In Boys Adrift, Leonard Sax takes up a discussion of what are termed endocrine disruptors–materials (such as phthalates–you recall the BPA scare) which mimic hormones and feared to have adverse effects on developing children (yes, particularly boys). Largely the concern is that plastics such as BPA (or any plastic for that matter) have estrogenic properties which bring on early puberty in girls and arrest boys’ sexual maturation (including reduced sperm counts while a pregnant mother’s consumption of such chemicals resulted in incomplete masculinization of the child and genital deformities).
Below is a recent post from MedPage Today that reports on this.
It’s in the Can
By: Emily P. Walker | December 01, 2011
Like any reader of the news, I take an especially keen interest in a story when a headline seems personally relevant to me. For instance, a story my colleague John Gever wrote the other day, “Canned Soup Delivers High Levels of BPA,” especially piqued my interest for a few reasons.
One: I eat a lot of stuff from cans. Just this week, I’ve already eaten a can of white beans, a can of chickpeas, and a can of pears, and I’ve used canned coconut milk in a recipe. As a vegetarian, beans are part of my diet on a near-daily basis. And I don’t care what cookbooks and online recipes say — dried beans are not an “easy” alternative to canned. Any recipe that involves 24 hours of inactive prep time is not “easy.” It takes planning, and often, I’m throwing recipes together on a whim and didn’t have the foresight to soak a pot of beans overnight. So I reach for the can. I like to think I’m a healthy eater, but I wonder what effect the chemicals in a can of food will have on my body (especially because the canned soup study showed that people who ate a can of soup a day had levels of bisphenol A [BPA] in their urine that were 20 times higher than those who didn’t eat canned soup).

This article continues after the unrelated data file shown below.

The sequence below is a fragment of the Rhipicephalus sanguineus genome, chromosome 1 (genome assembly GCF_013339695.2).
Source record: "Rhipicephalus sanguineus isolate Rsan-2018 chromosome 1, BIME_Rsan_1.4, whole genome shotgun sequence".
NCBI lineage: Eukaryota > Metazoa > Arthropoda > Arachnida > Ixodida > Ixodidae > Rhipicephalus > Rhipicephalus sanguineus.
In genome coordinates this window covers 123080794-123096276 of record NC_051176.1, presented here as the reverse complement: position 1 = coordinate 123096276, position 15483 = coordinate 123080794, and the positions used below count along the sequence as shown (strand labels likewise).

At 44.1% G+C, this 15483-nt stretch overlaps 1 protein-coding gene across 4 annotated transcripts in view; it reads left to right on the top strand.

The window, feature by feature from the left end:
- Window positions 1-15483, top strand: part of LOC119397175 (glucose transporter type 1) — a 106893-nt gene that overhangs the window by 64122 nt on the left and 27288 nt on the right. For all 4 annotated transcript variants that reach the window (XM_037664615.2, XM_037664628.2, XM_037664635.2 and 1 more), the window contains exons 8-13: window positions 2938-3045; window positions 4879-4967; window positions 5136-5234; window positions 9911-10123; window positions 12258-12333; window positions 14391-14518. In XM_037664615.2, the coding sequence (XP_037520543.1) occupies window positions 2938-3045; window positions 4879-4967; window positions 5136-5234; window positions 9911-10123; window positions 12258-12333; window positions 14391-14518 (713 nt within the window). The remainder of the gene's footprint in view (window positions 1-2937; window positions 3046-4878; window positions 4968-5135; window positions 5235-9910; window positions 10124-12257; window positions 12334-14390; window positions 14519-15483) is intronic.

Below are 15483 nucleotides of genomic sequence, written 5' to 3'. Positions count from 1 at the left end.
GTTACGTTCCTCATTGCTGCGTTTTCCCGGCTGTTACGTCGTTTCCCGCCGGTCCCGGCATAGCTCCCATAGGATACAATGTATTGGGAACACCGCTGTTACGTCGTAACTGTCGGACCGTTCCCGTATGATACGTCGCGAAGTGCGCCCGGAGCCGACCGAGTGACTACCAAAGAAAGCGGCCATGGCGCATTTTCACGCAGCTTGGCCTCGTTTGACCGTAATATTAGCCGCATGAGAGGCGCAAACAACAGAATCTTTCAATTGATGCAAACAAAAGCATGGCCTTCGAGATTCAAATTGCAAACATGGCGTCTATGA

The second reason John’s story was particularly interesting to me is because it’s been fascinating seeing how the science on BPA has accumulated and how government officials’ views on BPA are changing. When I first started at MedPage Today in 2008, the prevailing view of the FDA was that BPA is safe. But then a panel of independent science advisers determined the FDA erred when it made that call. In 2010, the FDA announced it would devote $30 million to research the health effects of BPA exposure.
During the past few years, the research on BPA has shown that the chemical can mimic the action of female reproductive hormones and may be linked to cardiovascular disease, and just a couple of months ago, researchers found that children whose mothers had high urine levels of BPA during pregnancy were more prone to behavioral problems.
The chemical industry maintains that there isn’t sound evidence that small levels of BPA (like those found in food containers, and even paper cash register receipts) have a harmful effect on humans.
Still, limiting my canned food consumption might not be a bad idea. Better start soakin’ some beans.